Fishline reeling with holiday basket needs

POULSBO — Some Fishline clients could be facing a not-so-happy new year if the donations from the community don’t increase soon. With less than two weeks to go before Christmas, the Poulsbo food bank is practically swimming in requests from families who are still seeking donated holiday baskets. And, as the clock winds down, officials at Fishline are facing the prospect of having to dig into the organization’s coffers to put food on the tables of needy families throughout North Kitsap.

POULSBO — Some Fishline clients could be facing a not-so-happy new year if the donations from the community don’t increase soon.

With less than two weeks to go before Christmas, the Poulsbo food bank is practically swimming in requests from families who are still seeking donated holiday baskets. And, as the clock winds down, officials at Fishline are facing the prospect of having to dig into the organization’s coffers to put food on the tables of needy families throughout North Kitsap.

If this happens, Executive Director Tricia Sullivan said the first few months of 2002 could be tougher than usual for the 3rd Avenue fixture.

“Basically, what we’re in need of is organizations and people who will adopt a family this Christmas,” Sullivan explained, noting that businesses and individuals first contact Fishline, then the family in need before putting the basket together. The donor can then set a drop off or pick up time with the family and arrange for delivery.

“If they want to put anything else in the basket, they can,” she added. Presently Fishline is short about 50 baskets, but Sullivan expected to get another 100 requests by the Friday deadline. The Christmas meals assist families of four in the area.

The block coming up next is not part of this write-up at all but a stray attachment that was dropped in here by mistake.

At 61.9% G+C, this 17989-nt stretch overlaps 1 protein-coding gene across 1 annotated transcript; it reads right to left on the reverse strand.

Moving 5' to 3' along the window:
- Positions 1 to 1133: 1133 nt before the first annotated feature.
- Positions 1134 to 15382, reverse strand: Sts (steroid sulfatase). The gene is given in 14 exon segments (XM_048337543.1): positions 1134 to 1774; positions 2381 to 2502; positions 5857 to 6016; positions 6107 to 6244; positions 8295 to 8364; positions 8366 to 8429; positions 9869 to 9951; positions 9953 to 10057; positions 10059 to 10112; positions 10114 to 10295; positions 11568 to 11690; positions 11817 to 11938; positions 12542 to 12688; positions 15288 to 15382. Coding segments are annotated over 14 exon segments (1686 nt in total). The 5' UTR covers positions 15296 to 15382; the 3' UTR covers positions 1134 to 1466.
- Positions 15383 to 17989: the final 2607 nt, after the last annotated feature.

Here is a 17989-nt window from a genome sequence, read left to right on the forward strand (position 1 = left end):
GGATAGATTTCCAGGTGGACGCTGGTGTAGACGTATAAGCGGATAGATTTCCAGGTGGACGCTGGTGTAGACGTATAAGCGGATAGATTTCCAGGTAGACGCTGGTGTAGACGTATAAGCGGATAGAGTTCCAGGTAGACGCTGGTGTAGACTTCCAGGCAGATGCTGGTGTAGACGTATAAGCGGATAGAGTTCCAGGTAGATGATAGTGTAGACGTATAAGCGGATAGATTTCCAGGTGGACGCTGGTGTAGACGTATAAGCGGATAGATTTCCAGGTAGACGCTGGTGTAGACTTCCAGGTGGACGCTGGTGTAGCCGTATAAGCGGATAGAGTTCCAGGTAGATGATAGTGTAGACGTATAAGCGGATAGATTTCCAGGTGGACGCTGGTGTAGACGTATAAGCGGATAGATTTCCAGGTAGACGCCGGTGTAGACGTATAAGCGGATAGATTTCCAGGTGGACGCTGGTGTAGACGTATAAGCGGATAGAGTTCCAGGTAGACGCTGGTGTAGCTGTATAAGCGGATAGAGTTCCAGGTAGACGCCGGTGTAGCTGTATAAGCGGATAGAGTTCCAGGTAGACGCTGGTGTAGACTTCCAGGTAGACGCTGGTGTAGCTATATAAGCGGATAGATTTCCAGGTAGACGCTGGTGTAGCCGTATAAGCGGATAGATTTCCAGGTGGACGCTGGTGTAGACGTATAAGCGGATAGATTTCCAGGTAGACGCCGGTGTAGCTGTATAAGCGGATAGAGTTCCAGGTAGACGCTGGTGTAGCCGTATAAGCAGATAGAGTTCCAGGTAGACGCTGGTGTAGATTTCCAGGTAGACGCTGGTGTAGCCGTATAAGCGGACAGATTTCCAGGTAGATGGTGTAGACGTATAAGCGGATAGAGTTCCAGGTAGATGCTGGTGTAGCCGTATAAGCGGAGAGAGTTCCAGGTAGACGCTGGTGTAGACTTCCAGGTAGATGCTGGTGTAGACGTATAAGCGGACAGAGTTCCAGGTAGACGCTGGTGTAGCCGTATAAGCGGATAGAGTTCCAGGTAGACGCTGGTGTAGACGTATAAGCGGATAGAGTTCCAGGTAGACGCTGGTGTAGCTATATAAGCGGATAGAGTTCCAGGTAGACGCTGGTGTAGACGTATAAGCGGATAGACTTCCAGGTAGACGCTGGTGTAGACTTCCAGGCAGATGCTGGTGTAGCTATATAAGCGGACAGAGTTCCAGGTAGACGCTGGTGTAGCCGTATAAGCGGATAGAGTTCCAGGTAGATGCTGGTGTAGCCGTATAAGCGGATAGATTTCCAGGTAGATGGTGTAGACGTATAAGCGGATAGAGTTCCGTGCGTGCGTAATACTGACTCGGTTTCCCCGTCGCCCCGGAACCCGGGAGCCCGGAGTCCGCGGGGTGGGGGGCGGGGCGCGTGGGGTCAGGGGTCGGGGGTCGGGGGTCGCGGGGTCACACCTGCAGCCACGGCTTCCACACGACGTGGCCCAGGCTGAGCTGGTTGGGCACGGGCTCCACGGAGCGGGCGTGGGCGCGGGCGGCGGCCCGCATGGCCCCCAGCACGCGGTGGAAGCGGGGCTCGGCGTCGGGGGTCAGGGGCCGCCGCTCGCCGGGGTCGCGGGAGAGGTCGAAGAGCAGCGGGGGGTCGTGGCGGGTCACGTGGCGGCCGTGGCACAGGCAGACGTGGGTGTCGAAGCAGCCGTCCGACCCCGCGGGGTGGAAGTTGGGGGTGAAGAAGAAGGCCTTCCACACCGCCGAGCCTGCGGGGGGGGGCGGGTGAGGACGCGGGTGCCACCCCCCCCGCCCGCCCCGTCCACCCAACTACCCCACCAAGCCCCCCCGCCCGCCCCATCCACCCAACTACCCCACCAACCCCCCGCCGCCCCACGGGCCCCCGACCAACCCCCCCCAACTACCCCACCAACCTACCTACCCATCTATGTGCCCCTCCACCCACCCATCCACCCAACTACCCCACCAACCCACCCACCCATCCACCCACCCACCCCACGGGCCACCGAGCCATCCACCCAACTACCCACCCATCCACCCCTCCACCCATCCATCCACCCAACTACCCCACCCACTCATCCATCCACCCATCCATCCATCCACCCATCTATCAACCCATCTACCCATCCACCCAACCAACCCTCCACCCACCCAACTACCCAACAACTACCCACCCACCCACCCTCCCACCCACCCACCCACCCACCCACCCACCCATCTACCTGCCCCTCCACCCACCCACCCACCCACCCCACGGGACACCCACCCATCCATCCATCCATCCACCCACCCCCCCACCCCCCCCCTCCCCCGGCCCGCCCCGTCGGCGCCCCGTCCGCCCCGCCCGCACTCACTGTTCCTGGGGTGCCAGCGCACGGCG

So far, about 220 families have asked for help and even though the food bank helped with 413 last year, this Christmas has been tighter than most for not only Fishline and its donors but for North Kitsap’s low-income residents as well.

“We’ve had a lot more new clients in the past month,” Sullivan said. “I think it’s a combination of things. Some people have been laid off and many others have had their hours cut back at work. People may have been working 40 hours a week and now they’re down to 30 — and that’s not enough to buy groceries, pay for power and food.”

Despite the flood of requests, Fishline has pledged that no family that signs up for the program by Friday will go hungry this Christmas.

“We wont say ‘no,’” she remarked, adding that the food bank will create baskets for any family which isn’t adopted. “We won’t turn anyone away.”

While the position is a noble one, Fishline could see repercussions next year, Sullivan said.

“It’ll mean that January will be a pinch,” she explained. “It’s costing us more to purchase food and we’re getting more and more requests — we’ll have to go to the community and ask for help.”

For more information or to make a donation to Fishline’s Christmas basket program, call 779-5190.

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